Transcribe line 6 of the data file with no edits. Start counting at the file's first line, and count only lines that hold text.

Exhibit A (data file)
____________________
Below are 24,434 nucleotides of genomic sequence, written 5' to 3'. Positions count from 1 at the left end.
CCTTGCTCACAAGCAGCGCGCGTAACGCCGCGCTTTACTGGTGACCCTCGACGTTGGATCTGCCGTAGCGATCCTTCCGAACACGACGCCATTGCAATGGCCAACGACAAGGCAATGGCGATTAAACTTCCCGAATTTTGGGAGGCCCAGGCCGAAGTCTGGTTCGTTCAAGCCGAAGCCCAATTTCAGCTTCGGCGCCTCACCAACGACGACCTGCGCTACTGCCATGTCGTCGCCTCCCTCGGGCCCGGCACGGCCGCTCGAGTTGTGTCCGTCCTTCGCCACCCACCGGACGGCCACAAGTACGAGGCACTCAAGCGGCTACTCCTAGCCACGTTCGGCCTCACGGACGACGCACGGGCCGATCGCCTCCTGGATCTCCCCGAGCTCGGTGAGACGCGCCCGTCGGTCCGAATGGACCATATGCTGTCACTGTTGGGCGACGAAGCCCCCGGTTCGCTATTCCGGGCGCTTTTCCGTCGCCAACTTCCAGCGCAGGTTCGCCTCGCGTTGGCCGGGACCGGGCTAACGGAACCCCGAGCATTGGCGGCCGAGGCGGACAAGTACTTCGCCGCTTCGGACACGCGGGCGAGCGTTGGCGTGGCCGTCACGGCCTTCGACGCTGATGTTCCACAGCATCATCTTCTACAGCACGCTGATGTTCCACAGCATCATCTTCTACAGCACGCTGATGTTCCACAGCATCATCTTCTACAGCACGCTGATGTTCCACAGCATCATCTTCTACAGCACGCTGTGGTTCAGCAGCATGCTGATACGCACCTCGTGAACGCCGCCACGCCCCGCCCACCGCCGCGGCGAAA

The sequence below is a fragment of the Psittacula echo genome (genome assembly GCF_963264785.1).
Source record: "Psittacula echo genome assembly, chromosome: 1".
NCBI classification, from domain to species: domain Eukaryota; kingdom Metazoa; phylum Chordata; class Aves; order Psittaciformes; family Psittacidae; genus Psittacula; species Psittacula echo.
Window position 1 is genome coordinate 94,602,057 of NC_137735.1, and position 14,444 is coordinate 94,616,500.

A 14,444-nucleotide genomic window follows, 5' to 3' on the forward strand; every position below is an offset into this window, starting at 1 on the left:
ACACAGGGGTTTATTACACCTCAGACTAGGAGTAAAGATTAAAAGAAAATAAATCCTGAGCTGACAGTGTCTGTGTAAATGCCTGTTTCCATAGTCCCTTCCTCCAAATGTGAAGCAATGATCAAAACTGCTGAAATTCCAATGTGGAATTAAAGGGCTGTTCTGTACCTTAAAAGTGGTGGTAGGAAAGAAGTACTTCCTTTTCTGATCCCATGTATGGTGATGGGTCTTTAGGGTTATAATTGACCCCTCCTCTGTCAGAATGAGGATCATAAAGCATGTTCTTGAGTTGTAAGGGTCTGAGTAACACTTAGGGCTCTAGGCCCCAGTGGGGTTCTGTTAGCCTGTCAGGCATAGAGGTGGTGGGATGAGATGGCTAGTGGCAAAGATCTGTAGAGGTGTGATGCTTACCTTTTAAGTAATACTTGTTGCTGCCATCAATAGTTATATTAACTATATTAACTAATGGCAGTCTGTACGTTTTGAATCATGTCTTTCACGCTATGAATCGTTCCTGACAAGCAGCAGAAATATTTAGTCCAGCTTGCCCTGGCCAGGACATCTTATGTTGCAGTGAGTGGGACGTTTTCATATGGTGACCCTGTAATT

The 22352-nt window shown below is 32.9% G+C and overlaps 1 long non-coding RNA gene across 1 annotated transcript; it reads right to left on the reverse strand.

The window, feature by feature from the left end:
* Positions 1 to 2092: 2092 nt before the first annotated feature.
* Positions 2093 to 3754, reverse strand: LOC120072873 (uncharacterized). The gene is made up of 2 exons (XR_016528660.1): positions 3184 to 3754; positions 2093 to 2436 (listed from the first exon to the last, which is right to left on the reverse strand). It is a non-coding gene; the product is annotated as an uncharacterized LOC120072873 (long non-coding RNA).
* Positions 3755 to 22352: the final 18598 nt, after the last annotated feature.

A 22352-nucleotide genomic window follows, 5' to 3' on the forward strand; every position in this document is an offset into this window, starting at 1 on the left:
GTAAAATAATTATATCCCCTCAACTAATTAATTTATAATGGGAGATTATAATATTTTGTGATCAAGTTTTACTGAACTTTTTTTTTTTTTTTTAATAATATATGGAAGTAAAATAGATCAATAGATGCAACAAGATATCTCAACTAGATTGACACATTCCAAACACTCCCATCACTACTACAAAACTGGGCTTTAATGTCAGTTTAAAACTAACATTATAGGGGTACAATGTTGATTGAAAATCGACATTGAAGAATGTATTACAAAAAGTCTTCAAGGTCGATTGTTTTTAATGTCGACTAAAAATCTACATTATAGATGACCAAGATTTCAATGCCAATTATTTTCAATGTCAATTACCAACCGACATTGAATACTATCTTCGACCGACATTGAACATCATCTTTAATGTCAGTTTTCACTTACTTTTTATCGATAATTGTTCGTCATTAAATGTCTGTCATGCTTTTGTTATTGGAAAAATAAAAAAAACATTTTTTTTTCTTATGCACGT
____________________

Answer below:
Window position 1 is genome coordinate 94,602,057 of NC_137735.1, and position 14,444 is coordinate 94,616,500.